CRICK: Fears of a chaotic Brexit are “good news” for Neil Powell, a British warehouse business manager who has seen a boom in orders from companies stockpiling to avoid supply problems.
“Usual capacity would be about 85 per cent to 90pc, it is 94pc at the moment,” Powell, general manager of the NX Group in Crick in central England, told AFP.
Brexit “is good news for us,” he said, as handlers shifted pallets in one of the company’s three warehouses.
“Customers are demanding a lot more space,” he said.
The secure warehouse is open 24 hours a day, 7 days a week and is packed to its 13-metre (43-foot) high ceiling with cosmetics, food and computer products.
The company has a total storage capacity of around 9,300 square metres in this warehouse-filled area of the Midlands known as the “golden triangle” of logistics, due to its proximity to several road networks.
Eighty people work for the NX group, five of whom have been recruited in recent months due to the demand.
Powell said he receives constant requests from customers making sure they have enough space and new inquiries “on a daily basis”, especially from food companies.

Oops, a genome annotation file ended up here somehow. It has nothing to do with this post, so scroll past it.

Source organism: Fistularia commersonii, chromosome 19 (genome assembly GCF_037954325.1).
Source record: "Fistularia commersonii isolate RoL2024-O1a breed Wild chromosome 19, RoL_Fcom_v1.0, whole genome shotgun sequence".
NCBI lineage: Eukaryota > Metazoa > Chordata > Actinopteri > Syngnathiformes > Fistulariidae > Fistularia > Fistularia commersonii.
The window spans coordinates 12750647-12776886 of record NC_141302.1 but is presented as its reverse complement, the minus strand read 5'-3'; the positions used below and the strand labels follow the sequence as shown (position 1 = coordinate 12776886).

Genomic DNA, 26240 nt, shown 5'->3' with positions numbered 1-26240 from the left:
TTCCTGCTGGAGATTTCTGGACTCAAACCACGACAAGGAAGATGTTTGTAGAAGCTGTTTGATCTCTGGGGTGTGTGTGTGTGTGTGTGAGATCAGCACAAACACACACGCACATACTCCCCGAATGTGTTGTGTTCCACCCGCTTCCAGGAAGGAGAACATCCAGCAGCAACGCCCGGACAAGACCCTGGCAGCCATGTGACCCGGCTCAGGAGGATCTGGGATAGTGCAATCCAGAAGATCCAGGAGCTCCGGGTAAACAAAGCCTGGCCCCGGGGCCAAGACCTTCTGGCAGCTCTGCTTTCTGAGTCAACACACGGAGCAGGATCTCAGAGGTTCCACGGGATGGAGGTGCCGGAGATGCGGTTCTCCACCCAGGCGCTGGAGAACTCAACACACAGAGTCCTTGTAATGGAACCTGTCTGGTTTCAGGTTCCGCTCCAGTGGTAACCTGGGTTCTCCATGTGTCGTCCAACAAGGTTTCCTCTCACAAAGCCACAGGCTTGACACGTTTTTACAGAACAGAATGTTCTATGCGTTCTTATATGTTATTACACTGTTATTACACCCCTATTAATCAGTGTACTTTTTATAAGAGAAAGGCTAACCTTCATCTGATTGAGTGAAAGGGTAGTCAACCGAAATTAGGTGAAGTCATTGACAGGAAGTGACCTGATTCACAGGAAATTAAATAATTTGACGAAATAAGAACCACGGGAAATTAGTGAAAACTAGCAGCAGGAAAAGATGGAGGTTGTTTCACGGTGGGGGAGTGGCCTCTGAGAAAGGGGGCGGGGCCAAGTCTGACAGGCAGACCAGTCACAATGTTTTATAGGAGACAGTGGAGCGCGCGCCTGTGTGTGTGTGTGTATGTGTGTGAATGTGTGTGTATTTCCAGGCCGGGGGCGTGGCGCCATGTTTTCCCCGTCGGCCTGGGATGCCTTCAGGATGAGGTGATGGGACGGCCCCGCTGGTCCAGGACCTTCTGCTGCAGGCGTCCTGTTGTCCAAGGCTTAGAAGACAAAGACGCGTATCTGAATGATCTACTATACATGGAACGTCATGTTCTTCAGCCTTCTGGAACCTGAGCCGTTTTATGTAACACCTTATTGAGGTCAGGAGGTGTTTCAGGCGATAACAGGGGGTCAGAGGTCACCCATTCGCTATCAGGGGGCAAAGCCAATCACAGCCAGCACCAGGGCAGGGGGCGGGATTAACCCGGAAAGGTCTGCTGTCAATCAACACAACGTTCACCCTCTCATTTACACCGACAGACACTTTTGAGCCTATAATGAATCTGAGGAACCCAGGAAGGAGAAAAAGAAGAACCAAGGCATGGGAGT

“It’s really, really interesting times... We are very positive about what Brexit will bring,” he said.
One customer last month requested “double the amount of space... because they believe there’s going to be a hard Brexit and they need the space,” he said.
With less than three months to go before Britain leaves the European Union on 29 March 2019, all scenarios remain open, from a negotiated exit with the EU to a total rupture which would threaten turbulence in supply chains.
“Whatever the result of Brexit, whether it is hard, soft deal or no deal we do expect some form of interruption in the supply chain,” said Peter Ward, president of the UK Warehousing Association, which brings together more than 750 companies in the sector.
“In an overall sense, this is good news for the sector because more warehousing is going to be needed.” But the British vote in June 2016 to leave the EU has also had negative consequences for the warehouse business.
Rising fuel prices because of the fall in the value of the pound and the departure of East European workers on whom the industry relied “really heavily” have hit the sector hard, Ward said.
Published in Dawn, January 9th, 2019